In the foothills of Mt. Etna, near Bronte, lies an English stately home. Curiously, it belonged to the family of one of Britain’s biggest naval heroes, Admiral Horatio Nelson, and it is now for sale.
The manor house was given to Nelson in 1799 as a token of gratitude by King Ferdinand IV of Naples, who reigned over the Kingdom of the Two Sicilies. It was a former Benedictine Abbey. Ferdinand made the area into a Duchy and Nelson became the 1st Duke of Bronte.
Nelson helped the king to repress a revolution brewing in Naples, keeping Napoleon’s army at a distance for a little while longer. He also executed the Italian turncoat, Admiral Caracciolo, by hanging him on the deck of his ship and tossing him into the sea. He then helped the king and Lord and Lady Hamilton to escape back to Sicily on HMS Foudroyant.
With the help of Emma Hamilton, his ‘official’ mistress, furniture was brought from England and although his naval activities never allowed him to put foot into the property, he forever after signed himself as Horatio Nelson–Bronte.
After Nelson’s death during the battle of Trafalgar, the property passed into the hands of his brother William who then bequeathed it to his daughter Charlotte. Charlotte only visited once, after what must have been an extremely uncomfortable journey all the way from Britain, mostly in a litter. She only stayed 3 days deeming the surroundings to be too wild, the weather too torrid and the locals too uncouth. As she had married Viscount Bridport, the property stayed in the Bridport family, and was actually lived in, until 1981 when the last Viscount Bridport sold it to the municipal authorities of Bronte for 1 billion 750 million lire (€875,000 euros).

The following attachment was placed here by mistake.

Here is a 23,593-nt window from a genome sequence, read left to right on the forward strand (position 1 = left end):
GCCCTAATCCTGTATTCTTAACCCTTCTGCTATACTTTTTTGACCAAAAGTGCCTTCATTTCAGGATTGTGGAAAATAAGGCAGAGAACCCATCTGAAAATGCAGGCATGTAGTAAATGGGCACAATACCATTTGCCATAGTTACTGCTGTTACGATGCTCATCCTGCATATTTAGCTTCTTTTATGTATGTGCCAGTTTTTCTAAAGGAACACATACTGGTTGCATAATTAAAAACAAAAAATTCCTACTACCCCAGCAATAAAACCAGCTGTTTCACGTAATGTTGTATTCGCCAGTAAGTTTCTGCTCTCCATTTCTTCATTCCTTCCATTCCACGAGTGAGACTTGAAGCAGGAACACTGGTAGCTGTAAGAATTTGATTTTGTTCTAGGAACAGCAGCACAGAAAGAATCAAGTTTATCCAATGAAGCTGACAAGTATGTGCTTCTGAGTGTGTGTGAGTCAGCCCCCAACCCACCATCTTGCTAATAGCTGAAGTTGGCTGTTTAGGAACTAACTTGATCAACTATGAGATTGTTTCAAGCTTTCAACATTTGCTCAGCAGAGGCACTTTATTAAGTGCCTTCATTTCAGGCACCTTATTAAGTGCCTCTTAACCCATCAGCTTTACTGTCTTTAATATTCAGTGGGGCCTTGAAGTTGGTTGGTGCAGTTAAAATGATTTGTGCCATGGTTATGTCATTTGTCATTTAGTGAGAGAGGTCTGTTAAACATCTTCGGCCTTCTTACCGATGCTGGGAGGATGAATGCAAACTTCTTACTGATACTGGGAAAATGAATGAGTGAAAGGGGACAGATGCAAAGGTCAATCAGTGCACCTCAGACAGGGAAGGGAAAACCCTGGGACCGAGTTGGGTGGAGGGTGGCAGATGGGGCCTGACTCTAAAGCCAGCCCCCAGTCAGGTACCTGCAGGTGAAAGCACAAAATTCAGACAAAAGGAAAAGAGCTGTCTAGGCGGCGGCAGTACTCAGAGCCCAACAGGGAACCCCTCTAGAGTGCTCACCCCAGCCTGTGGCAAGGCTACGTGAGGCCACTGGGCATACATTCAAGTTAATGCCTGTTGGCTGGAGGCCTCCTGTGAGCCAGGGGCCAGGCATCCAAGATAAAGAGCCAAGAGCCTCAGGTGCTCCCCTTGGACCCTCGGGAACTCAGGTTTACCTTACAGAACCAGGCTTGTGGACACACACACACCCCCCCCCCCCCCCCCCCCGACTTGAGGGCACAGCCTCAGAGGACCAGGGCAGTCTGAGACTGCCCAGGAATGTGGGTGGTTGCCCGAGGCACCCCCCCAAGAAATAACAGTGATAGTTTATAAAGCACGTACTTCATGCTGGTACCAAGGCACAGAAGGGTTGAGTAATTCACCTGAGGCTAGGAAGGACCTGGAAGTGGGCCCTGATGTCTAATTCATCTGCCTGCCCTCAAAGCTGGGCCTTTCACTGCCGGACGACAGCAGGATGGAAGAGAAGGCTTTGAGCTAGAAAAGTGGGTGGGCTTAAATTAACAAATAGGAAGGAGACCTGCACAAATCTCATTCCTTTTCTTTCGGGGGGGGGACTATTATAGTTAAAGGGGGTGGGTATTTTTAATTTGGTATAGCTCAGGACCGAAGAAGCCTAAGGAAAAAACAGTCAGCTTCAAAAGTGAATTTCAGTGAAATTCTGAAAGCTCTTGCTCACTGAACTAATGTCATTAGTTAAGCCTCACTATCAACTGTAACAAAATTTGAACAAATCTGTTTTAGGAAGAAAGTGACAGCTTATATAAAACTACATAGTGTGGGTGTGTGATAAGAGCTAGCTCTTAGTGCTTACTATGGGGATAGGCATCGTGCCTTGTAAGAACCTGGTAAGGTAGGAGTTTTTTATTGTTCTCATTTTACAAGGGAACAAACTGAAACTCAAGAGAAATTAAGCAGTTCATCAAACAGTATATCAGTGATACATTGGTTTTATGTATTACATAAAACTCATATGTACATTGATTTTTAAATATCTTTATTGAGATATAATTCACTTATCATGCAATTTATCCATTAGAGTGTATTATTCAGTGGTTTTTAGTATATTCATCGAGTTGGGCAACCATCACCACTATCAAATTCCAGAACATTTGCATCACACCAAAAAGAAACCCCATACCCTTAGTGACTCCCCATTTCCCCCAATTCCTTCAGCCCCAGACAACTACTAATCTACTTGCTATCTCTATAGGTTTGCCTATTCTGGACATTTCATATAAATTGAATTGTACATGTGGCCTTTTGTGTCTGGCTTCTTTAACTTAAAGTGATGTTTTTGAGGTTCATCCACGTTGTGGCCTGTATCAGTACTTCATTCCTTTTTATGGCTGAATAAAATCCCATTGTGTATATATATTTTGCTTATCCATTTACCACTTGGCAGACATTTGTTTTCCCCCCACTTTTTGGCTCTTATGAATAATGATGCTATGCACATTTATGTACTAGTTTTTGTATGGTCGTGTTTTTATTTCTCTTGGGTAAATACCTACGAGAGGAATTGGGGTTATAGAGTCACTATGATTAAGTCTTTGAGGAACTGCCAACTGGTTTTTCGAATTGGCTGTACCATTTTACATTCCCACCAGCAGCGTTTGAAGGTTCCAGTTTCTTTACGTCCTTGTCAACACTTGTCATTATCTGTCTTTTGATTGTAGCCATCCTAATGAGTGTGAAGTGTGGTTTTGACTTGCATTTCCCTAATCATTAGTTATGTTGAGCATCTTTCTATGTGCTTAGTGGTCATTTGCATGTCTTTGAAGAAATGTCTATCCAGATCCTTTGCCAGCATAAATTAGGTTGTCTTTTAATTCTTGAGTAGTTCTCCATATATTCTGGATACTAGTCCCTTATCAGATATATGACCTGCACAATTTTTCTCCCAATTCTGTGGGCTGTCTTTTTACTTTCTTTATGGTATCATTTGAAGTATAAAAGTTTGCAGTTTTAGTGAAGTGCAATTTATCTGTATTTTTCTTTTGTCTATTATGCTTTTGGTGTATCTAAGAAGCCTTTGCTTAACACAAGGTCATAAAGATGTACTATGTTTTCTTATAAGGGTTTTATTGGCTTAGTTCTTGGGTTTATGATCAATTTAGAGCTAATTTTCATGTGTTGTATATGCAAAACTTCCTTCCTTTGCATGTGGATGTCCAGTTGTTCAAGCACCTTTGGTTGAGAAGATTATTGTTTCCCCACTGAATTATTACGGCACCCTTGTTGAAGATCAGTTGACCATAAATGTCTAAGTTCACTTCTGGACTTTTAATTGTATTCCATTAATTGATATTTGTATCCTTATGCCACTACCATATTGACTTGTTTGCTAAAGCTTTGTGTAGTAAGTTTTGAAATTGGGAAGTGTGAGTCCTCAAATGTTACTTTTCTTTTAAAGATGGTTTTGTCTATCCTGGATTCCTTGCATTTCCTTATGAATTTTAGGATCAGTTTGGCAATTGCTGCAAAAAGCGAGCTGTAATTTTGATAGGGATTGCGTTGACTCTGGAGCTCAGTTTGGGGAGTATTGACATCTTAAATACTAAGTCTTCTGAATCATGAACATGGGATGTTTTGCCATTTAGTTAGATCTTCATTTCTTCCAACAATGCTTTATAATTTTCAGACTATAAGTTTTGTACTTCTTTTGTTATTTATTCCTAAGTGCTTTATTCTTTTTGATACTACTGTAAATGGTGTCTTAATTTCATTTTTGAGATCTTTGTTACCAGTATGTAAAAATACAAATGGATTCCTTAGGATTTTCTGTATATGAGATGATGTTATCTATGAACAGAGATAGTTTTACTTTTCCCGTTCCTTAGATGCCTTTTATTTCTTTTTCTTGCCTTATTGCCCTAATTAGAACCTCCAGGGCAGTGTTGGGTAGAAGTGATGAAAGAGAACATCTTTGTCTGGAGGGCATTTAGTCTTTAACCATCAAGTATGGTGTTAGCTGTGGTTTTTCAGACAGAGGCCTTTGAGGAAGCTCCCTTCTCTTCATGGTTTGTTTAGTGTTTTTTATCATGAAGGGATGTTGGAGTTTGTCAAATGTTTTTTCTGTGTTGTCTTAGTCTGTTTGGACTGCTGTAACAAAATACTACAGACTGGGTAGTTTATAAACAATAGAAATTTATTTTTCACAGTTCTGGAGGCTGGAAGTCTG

Today the house and gardens are a public monument and can be visited. It is a 160,000 sq.mt. estate with not too much land as during the 1950s, under the agrarian reform, a lot of it was redistributed among the local peasants. Entering the main court yard, you come face to face with the Celtic cross in the centre erected on Nelson’s behalf. Various out buildings, the church, a small museum and the main house can all be visited. The upstairs living area is quite unpretentious and in keeping with a typical English country house. A lot of memorabilia line the walls including an invitation from Queen Elisabeth II to the Bridport family inviting them to her coronation.
A group of architects have outlined a project for transforming it into a luxury hotel complex and are hoping that the property will be sold to developers with deep pockets willing to transform it. Undoubtedly the property would then be worth double.
The main objective here is that the property should not be allowed to fall into decline as has happened in past years when thieves broke in and stole furniture and paintings of inestimable value. Certainly whoever buys it will not only have a massive renovation project on hand but will also be buying a piece of unique Anglo-Sicilian history which can only be found on this island. That alone will be worth the money.
£4.8 million GBP, €7 million euros, $8 million USD